Forty years ago, on October 4th, a beautiful child at the age of seven was taken from his family. Why? Because he played in his own backyard. Unknown to anybody, this backyard was contaminated with chemicals. Jon Allen was a special little boy who at the age of seven was always kind and considerate to everyone. Two weeks before he died his mother made cupcakes for him to take to school to celebrate his seventh birthday. He was concerned because he knew one of his classmates had some dietary restrictions and would not be able to eat a cupcake. He was only satisfied when his mother told him that his classmate had a treat for the day. This was Jon, always concerned about others, not himself. I keep thinking that the world lost this compassionate little boy because of corporate greed and government’s failure to protect American families.
Many people hear the words “Love Canal” and they think about toxic chemicals in the environment. Some people know the story while others just identify with the name which has become synonymous with toxic chemicals and harmful health effects on people. Most people, even if they know the detailed story behind the words, Love Canal, don’t understand the real cultural, scientific, public policy and practice that this event shaped.
In honor of little Jon Allen and the 40th anniversary of Love Canal, I want to highlight the extraordinary impact this local fight made on American history, regulations and practice.
First and foremost, the events demonstrated the incredible power of our country’s democracy. An average working class and working poor community, united together, spoke truth to power, demanding that our government which was elected and established to protect the people, do just that. Holding elected representatives accountable resulted in the President of the United States to traveling to Love Canal providing the resources needed to end the suffering of 800 families. Neither the lawyers, scientists, nor existing laws and regulations provided the pathway to victory. They were just tools within the community’s toolbox. It was the people, organized and willing to risk everything that created the power for change.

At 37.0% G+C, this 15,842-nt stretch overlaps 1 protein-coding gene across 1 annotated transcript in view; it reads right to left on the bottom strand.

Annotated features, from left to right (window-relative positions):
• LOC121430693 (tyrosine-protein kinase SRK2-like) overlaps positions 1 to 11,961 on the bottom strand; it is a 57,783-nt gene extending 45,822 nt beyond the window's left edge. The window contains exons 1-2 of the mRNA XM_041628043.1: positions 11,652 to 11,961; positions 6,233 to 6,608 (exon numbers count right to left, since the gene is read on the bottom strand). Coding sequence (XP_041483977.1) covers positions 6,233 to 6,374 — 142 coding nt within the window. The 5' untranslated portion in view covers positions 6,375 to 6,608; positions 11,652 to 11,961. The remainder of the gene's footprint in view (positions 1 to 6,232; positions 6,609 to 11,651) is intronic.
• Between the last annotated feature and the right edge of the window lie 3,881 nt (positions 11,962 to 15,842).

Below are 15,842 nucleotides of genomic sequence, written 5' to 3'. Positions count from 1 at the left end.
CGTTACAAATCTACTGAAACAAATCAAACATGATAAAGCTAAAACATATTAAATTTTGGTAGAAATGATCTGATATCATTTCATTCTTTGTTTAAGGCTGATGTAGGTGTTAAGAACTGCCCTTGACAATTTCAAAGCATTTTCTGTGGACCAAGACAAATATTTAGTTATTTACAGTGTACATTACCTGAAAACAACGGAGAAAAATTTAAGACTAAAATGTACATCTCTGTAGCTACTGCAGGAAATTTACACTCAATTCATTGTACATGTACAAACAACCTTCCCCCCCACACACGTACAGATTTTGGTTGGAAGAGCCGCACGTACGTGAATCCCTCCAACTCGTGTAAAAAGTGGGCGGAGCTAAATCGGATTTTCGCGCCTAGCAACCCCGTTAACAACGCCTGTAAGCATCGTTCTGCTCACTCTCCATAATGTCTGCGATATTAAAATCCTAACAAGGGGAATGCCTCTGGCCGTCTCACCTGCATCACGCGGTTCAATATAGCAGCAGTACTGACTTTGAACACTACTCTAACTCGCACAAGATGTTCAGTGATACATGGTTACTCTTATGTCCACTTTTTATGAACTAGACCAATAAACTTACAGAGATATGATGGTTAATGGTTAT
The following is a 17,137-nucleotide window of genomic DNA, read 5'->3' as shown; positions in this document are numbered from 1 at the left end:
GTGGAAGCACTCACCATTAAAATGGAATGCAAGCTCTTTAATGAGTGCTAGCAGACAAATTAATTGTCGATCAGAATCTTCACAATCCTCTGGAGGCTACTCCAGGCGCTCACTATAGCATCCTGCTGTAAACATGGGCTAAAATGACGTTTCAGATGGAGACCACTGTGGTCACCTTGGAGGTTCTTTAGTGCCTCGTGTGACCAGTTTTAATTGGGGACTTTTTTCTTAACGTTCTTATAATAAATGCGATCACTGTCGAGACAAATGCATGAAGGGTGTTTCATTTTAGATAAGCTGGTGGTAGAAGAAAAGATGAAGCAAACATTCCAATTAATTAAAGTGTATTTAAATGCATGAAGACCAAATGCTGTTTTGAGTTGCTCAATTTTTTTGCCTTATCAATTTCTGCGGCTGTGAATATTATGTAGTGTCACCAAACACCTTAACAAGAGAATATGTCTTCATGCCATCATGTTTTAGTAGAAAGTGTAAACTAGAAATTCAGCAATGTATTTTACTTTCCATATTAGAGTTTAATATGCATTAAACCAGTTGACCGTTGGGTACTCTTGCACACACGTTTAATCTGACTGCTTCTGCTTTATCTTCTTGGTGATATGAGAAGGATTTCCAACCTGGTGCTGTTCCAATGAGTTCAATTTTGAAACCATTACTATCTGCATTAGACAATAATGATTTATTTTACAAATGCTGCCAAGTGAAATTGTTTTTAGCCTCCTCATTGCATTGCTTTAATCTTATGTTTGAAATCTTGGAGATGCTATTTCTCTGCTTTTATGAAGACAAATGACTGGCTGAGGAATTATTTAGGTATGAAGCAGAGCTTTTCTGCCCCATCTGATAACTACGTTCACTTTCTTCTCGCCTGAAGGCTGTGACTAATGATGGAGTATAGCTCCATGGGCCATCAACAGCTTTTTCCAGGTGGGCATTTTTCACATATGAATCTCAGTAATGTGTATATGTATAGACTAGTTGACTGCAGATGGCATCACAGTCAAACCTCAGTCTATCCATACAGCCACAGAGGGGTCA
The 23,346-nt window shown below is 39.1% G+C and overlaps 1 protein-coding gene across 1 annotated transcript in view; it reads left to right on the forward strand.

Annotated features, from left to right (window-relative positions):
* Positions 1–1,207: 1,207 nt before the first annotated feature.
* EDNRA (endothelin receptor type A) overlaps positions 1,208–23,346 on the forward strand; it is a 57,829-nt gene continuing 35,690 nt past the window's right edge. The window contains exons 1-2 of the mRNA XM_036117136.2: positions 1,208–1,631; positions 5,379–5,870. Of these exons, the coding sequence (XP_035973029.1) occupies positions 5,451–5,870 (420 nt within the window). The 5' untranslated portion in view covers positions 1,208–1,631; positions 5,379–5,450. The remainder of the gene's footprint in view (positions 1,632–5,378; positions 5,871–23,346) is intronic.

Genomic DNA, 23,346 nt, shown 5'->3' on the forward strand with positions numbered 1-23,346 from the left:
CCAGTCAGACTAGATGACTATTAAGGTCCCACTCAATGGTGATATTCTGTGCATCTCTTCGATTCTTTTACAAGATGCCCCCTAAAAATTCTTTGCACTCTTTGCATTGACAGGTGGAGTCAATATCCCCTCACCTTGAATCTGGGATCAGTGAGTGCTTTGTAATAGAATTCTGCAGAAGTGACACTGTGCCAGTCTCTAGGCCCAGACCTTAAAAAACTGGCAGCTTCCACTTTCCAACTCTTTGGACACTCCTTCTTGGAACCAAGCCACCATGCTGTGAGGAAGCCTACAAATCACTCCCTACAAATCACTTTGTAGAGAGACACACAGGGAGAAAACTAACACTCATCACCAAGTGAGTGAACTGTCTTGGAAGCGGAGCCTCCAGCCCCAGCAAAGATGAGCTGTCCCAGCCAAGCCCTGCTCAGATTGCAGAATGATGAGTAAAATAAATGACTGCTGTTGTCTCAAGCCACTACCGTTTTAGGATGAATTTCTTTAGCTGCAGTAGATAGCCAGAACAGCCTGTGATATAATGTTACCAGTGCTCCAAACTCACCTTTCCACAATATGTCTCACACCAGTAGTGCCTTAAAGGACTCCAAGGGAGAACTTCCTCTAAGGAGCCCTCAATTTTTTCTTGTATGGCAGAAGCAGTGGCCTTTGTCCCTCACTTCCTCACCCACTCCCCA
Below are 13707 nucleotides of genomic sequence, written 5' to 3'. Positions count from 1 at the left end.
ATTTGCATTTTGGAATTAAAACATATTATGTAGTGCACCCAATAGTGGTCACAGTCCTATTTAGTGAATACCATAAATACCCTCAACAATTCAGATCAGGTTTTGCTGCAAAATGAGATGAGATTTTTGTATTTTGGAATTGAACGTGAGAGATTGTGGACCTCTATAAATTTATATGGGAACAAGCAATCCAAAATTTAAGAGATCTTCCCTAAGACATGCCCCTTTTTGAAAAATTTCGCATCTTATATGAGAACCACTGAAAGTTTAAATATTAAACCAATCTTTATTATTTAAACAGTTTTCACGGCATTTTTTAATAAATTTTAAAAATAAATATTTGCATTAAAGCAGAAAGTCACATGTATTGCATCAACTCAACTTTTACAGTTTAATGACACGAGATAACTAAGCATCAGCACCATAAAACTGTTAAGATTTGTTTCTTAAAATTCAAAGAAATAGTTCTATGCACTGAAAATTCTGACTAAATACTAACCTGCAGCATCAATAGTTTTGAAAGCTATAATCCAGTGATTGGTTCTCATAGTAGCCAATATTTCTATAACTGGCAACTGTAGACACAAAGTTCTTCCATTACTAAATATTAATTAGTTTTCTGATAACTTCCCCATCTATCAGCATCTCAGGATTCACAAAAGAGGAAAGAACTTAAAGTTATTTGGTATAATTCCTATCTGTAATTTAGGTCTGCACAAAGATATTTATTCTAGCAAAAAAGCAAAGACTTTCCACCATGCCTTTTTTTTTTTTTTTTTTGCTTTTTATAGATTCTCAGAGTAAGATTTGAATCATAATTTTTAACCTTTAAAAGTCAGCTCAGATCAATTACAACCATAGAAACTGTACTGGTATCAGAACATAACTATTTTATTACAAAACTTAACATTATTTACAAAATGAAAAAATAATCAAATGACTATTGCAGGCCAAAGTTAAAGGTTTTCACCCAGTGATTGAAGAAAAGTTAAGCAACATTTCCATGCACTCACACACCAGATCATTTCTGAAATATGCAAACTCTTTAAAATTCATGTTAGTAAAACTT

Secondly, the Love Canal crisis opened new scientific explorations around public health effects and environmental chemical exposures. Prior to the events at Love Canal, most scientific research around chemical releases and impacts were done on the natural environment, wildlife and marine life. Rachel Carson’s work on how pesticides were destroying birds and other species is a critical example. There were also studies on lead exposures in the air and in paint as well as worker exposure, but these worker studies focused on 160 pound male employees exposed 40 hours a week. The scientific studies done by Dr. Beverly Paigen at Love Canal, connecting the 56% birth defect rate in the community to exposure of chemicals in homes and yards was groundbreaking new science. Later Paigen and Dr. Lynn Goldman studied growth and maturation of children, concluding that children’s growth was affected by living in this toxic community.